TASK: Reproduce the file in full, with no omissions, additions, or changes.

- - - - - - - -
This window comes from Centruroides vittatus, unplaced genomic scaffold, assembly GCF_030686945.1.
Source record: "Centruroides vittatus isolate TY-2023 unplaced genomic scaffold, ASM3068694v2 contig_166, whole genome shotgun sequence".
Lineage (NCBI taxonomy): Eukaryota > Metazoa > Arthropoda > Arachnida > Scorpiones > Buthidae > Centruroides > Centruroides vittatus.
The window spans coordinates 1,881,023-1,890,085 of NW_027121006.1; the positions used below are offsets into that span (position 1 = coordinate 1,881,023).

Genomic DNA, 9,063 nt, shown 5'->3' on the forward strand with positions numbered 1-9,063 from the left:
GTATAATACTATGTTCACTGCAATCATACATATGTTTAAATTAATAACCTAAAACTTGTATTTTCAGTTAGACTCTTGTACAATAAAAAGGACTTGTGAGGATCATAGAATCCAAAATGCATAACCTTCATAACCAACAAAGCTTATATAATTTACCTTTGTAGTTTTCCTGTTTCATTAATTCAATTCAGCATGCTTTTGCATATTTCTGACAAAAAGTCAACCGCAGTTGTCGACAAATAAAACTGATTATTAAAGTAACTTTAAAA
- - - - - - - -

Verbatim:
This window comes from Centruroides vittatus, unplaced genomic scaffold, assembly GCF_030686945.1.
Source record: "Centruroides vittatus isolate TY-2023 unplaced genomic scaffold, ASM3068694v2 contig_166, whole genome shotgun sequence".
Lineage (NCBI taxonomy): Eukaryota > Metazoa > Arthropoda > Arachnida > Scorpiones > Buthidae > Centruroides > Centruroides vittatus.
The window spans coordinates 1,881,023-1,890,085 of NW_027121006.1; the positions used below are offsets into that span (position 1 = coordinate 1,881,023).

Genomic DNA, 9,063 nt, shown 5'->3' on the forward strand with positions numbered 1-9,063 from the left:
GTATAATACTATGTTCACTGCAATCATACATATGTTTAAATTAATAACCTAAAACTTGTATTTTCAGTTAGACTCTTGTACAATAAAAAGGACTTGTGAGGATCATAGAATCCAAAATGCATAACCTTCATAACCAACAAAGCTTATATAATTTACCTTTGTAGTTTTCCTGTTTCATTAATTCAATTCAGCATGCTTTTGCATATTTCTGACAAAAAGTCAACCGCAGTTGTCGACAAATAAAACTGATTATTAAAGTAACTTTAAAA